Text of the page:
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Trust is Earned!

Trust is Earned!

By Betsy Kelleher

     I hope others have enjoyed this Fall more than I have! The Autumn season has always been my favorite, with the anticipation of riding forest trails within a glow of golden maples and crimson oaks. The hot summer limited riding to early mornings around the barn, and I was looking forward to more time on the trails to enjoy the fall colors and sounds of leaves underfoot. Memories of long past competitive rides still linger, though distant.

     This year, Fall became a season of disappointment. The first beautiful day with cooler weather gave us the opportunity for a long overdue trail ride. And then Rocky ruined it all!

     An earlier ride around the barn had warned me that Rocky had more energy than usual (too much alfalfa, I thought, so we cut back a bit!). First time out on the trails in two months, and Rocky bucked Russ off. It was a unique situation, and we’ve thought about it, talked about it, rehashed it in our minds and we know it may never happen again, but trust was broken. We’re too old for that kind of nonsense, and trust is difficult to rebuild.

     Rocky has been an excellent trail horse for Russ for almost two years, never spooking once on the trail. Around the barn, he was scared of tarps over tractors or piles of hay, and once when I rode him down the road, he was more concerned about a blue plastic bag in the highway than traffic coming at him. Even big trucks didn’t bother him. I’ve worked him around tarps and plastic for hours, fed him on tarps, and tied plastic bags to his halter and I’ve seen a lot of improvement.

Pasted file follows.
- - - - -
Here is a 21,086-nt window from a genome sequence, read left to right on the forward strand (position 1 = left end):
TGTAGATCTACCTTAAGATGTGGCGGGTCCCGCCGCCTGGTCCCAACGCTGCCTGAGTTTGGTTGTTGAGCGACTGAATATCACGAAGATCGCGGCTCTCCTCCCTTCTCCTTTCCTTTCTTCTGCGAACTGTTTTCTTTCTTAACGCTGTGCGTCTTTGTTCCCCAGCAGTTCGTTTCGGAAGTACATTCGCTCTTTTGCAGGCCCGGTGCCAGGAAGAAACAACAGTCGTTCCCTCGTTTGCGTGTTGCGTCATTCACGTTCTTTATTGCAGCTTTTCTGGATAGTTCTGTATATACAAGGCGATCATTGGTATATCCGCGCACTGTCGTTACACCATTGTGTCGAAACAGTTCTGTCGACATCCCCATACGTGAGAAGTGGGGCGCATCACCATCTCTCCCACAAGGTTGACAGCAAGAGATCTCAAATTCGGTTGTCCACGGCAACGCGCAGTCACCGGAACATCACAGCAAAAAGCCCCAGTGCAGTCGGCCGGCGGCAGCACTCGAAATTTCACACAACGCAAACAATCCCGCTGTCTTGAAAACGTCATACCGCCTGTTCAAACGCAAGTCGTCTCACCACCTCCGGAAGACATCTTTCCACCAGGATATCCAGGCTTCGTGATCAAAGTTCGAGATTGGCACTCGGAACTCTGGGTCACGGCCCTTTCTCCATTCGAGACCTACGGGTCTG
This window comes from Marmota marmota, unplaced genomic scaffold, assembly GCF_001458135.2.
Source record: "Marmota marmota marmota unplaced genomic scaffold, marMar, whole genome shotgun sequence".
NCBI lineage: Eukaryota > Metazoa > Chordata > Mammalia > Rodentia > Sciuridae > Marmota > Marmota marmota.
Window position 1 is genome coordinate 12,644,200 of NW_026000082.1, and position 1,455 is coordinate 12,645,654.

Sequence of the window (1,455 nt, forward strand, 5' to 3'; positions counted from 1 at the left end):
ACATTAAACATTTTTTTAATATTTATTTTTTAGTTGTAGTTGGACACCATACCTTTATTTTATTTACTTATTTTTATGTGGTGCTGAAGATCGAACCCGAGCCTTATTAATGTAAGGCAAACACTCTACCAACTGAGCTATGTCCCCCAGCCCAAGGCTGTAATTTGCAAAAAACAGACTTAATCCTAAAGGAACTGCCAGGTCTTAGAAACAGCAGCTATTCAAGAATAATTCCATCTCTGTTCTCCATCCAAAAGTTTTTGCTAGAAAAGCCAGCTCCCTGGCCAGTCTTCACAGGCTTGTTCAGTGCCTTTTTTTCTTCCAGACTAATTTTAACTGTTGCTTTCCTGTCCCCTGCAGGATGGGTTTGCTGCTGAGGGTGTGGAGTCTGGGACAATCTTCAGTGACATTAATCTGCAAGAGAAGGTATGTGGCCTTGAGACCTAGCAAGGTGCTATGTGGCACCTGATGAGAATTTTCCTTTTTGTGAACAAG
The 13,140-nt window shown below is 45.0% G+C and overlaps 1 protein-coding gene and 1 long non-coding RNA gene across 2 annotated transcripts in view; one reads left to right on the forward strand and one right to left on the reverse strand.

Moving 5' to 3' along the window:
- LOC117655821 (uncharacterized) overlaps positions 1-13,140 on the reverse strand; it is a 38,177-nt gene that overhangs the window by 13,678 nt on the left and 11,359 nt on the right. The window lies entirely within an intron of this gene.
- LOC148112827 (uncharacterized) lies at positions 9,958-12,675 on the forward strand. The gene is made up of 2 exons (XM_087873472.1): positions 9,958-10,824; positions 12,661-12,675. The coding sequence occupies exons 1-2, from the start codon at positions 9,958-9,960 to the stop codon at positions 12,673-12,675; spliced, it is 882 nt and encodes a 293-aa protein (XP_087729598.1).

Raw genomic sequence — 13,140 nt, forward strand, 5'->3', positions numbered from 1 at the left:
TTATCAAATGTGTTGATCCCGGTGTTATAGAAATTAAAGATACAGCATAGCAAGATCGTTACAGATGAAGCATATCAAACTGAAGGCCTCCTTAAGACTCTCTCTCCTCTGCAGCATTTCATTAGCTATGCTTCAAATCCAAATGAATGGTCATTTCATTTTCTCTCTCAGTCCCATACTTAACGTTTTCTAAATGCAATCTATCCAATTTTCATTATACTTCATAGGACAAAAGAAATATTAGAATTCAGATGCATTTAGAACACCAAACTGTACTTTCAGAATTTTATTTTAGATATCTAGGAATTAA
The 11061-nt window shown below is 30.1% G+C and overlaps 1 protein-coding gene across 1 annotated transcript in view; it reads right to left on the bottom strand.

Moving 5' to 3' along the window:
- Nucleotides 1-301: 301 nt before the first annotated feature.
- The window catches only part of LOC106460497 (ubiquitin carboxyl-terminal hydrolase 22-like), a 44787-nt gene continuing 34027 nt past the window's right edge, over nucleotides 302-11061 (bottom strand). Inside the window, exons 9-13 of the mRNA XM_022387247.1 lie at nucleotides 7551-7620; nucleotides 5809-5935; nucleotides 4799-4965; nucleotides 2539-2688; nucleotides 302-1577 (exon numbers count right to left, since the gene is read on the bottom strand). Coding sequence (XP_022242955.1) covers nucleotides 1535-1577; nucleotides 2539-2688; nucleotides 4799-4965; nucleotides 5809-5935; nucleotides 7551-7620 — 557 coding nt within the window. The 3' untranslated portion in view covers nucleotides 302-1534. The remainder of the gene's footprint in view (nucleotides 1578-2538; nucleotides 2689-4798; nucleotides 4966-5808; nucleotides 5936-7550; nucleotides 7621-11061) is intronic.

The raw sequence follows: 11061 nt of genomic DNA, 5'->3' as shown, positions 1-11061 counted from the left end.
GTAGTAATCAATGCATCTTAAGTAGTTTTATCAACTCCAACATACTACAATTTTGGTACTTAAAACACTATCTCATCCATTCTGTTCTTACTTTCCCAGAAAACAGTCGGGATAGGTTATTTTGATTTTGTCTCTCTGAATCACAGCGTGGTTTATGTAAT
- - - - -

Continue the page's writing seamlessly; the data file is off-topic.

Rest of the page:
It wasn’t fear that caused the bucking. I feel guilty, because I was in the lead on Traveller, and I let him have his head going up a steep hill. I remember that he cantered a few strides, just toward the top of the hill. Russ was coming up from the bottom of the hill, with another horse right in front of him, between us. Rocky veered around the other horse at a sudden canter, throwing Russ off balance. Russ tried to pull him back, and he bucked. When I looked back, I saw Russ on the ground, his foot just leaving the stirrup, and Rocky cantering up the hill! Russ was lucky. A brief headache, a sore back for a couple of weeks, and he is back to normal. He rode Traveller the rest of that ride, and I rode Rocky (no further problems).